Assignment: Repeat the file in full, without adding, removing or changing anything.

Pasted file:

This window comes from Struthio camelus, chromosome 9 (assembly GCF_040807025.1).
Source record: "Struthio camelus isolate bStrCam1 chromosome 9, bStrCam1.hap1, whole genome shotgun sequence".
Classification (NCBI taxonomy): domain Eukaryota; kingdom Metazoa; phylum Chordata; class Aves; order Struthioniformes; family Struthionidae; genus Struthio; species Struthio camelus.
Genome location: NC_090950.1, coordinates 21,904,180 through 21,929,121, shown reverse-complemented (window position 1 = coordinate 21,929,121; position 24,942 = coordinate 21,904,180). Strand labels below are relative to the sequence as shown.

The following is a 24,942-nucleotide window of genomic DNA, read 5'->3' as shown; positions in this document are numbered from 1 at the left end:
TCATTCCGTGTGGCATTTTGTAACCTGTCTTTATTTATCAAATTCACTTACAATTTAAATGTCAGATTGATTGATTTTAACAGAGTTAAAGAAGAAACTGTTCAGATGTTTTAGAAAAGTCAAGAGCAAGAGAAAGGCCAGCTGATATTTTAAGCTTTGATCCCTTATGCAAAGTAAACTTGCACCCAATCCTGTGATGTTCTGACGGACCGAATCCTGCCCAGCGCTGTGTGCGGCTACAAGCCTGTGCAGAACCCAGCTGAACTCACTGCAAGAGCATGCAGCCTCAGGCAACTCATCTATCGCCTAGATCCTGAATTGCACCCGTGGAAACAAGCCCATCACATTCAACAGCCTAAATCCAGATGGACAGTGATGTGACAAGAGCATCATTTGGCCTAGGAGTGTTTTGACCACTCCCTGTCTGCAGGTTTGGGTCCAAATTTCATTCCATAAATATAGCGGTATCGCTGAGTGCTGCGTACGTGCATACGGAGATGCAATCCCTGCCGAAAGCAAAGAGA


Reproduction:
This window comes from Struthio camelus, chromosome 9 (assembly GCF_040807025.1).
Source record: "Struthio camelus isolate bStrCam1 chromosome 9, bStrCam1.hap1, whole genome shotgun sequence".
Classification (NCBI taxonomy): domain Eukaryota; kingdom Metazoa; phylum Chordata; class Aves; order Struthioniformes; family Struthionidae; genus Struthio; species Struthio camelus.
Genome location: NC_090950.1, coordinates 21,904,180 through 21,929,121, shown reverse-complemented (window position 1 = coordinate 21,929,121; position 24,942 = coordinate 21,904,180). Strand labels below are relative to the sequence as shown.

The following is a 24,942-nucleotide window of genomic DNA, read 5'->3' as shown; positions in this document are numbered from 1 at the left end:
TCATTCCGTGTGGCATTTTGTAACCTGTCTTTATTTATCAAATTCACTTACAATTTAAATGTCAGATTGATTGATTTTAACAGAGTTAAAGAAGAAACTGTTCAGATGTTTTAGAAAAGTCAAGAGCAAGAGAAAGGCCAGCTGATATTTTAAGCTTTGATCCCTTATGCAAAGTAAACTTGCACCCAATCCTGTGATGTTCTGACGGACCGAATCCTGCCCAGCGCTGTGTGCGGCTACAAGCCTGTGCAGAACCCAGCTGAACTCACTGCAAGAGCATGCAGCCTCAGGCAACTCATCTATCGCCTAGATCCTGAATTGCACCCGTGGAAACAAGCCCATCACATTCAACAGCCTAAATCCAGATGGACAGTGATGTGACAAGAGCATCATTTGGCCTAGGAGTGTTTTGACCACTCCCTGTCTGCAGGTTTGGGTCCAAATTTCATTCCATAAATATAGCGGTATCGCTGAGTGCTGCGTACGTGCATACGGAGATGCAATCCCTGCCGAAAGCAAAGAGA